Tiger at 40: Looking Back and Looking Ahead December 29, 2015 | Far Hills, N.J. By Bill Fields

Despite his recent struggles, Tiger Woods' long period of dominance has squarely placed him among the best players in the game's history. (USGA/Simon Bruty)

Birthdays occurring near the holidays tend to be overlooked, like a tiny present hiding under a mountain of crumpled wrapping paper in a busy den, but this occasion isn’t one of them. Tiger Woods is 40 years old on Dec. 30, and as milestones for amazing athletes go, it’s a big one. That he is currently unable even to play golf as he recovers from a third microdiscectomy makes it a much bolder demarcation. Nerves on the greens are one thing, but nerves in the back are yet another.

“I think pretty much everything beyond this will be gravy,” Woods said earlier this month of his competitive prospects. Coming from a man who had been consumed by winning and did more of it during his time than anyone else, it was a jarring comment but also felt as honest as sworn testimony.

Whether Woods is now officially middle-aged – by some definitions, the period starts at 45 – doesn’t matter. As an athlete who has endured an orthopedist’s office full of injuries and surgeries in recent years, he has been in that bracket long before he starts his fifth decade on earth. Hobbling on a bad left leg, Woods won his record-tying ninth USGA championship and 14th and last professional major, the 2008 U.S. Open at Torrey Pines, when he was only 32.

Seve Ballesteros and Arnold Palmer, whose flair defined previous eras, stopped winning majors at 31 and 34, respectively. It isn’t an uncommon plot. But Woods had such an unusually firm grip on the game at his peak, a hold rooted in the spectacular and the mesmerizing the likes of which had never been seen, that he seemed vaccinated against such a full stop in the events that history counts with a special addition. Plus, winning five times in a year, as Woods did in 2013, is a pretty good tease. Even these last couple of seasons as his dominance diminished and then disappeared, you weren’t a fool to believe that an older Tiger, if all the stars aligned, could at least enjoy a cameo as the Tiger of old. Amid make-or-break pressure, legendary athletes force time to slow down on the last hole, in the bottom of the ninth inning or the waning seconds. It is only natural to want to do the same for them, to pause a clock that can’t be paused.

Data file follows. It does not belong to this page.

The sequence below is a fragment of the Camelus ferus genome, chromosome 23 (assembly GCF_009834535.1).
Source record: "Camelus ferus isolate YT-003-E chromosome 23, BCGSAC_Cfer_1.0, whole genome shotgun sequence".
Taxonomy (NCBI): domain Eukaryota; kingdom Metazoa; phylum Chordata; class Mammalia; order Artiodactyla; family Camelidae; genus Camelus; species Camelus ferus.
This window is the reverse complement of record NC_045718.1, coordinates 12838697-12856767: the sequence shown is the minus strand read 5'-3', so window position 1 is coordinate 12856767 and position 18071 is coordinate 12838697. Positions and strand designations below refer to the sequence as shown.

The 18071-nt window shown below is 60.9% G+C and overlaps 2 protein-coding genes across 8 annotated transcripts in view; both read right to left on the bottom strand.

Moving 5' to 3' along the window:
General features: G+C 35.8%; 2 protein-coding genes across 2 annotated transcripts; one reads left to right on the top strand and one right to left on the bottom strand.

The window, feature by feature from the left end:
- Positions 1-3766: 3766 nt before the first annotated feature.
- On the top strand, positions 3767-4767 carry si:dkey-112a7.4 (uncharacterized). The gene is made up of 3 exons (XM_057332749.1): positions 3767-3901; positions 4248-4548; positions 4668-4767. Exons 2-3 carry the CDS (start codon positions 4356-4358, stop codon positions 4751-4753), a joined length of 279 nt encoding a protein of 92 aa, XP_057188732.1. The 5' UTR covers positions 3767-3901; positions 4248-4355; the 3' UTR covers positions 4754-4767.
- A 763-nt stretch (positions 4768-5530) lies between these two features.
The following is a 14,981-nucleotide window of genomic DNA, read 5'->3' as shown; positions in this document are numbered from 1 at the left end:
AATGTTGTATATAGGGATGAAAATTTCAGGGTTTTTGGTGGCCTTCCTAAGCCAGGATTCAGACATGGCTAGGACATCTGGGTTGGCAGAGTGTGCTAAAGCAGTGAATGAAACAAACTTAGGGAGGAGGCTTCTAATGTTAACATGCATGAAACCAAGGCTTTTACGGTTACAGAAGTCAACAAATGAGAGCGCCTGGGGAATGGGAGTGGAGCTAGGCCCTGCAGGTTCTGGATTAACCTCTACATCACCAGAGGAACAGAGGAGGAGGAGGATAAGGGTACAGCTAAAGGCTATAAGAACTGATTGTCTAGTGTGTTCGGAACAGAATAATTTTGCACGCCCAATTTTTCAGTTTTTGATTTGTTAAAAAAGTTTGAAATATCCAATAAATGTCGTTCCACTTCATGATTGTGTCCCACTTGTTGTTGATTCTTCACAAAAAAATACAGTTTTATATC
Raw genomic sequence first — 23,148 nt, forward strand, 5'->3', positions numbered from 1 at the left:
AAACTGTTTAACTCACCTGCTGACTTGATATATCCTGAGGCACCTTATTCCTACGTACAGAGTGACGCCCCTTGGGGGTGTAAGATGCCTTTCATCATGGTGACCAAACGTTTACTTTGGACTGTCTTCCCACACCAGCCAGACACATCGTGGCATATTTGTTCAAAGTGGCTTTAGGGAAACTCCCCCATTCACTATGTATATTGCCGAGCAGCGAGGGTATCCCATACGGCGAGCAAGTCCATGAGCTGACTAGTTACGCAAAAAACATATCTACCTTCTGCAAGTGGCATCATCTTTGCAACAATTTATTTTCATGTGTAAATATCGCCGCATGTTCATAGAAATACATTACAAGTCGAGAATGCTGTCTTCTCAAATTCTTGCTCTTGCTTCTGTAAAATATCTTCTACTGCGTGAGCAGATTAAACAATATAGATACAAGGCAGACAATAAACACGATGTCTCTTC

Tiger at 40: His USGA Career
A look at Tiger Woods' nine USGA championship victories, from 1991 to 2008

Young Tom Morris, a four-time Open Championship winner and the Tiger Woods of the 19th century, had been dead for 16 years on the 40th anniversary of his birth. The three men widely regarded as the best of their times the way Woods is for his – Bob Jones, Ben Hogan and Jack Nicklaus – reached their 40th birthdays at different places in their lives. Aside from an annual appearance in the Masters, Jones had been retired from competition for a dozen years. Hogan, nearly killed in a car accident early in 1949, was a year away from his defining season, his 1953 Triple Crown. Nicklaus, coming out of a lousy 1979, his first winless campaign since joining the PGA Tour in 1962, adjusted his swing and chipping technique and, reinvigorated by the improvements, won the 1980 U.S. Open and PGA Championship after turning 40 in January. Hoisting the trophy in June at Baltusrol, Nicklaus’ broad smile spoke volumes about what it meant to him. Leader board volunteers spelled it simply in block letters: “Jack is Back.”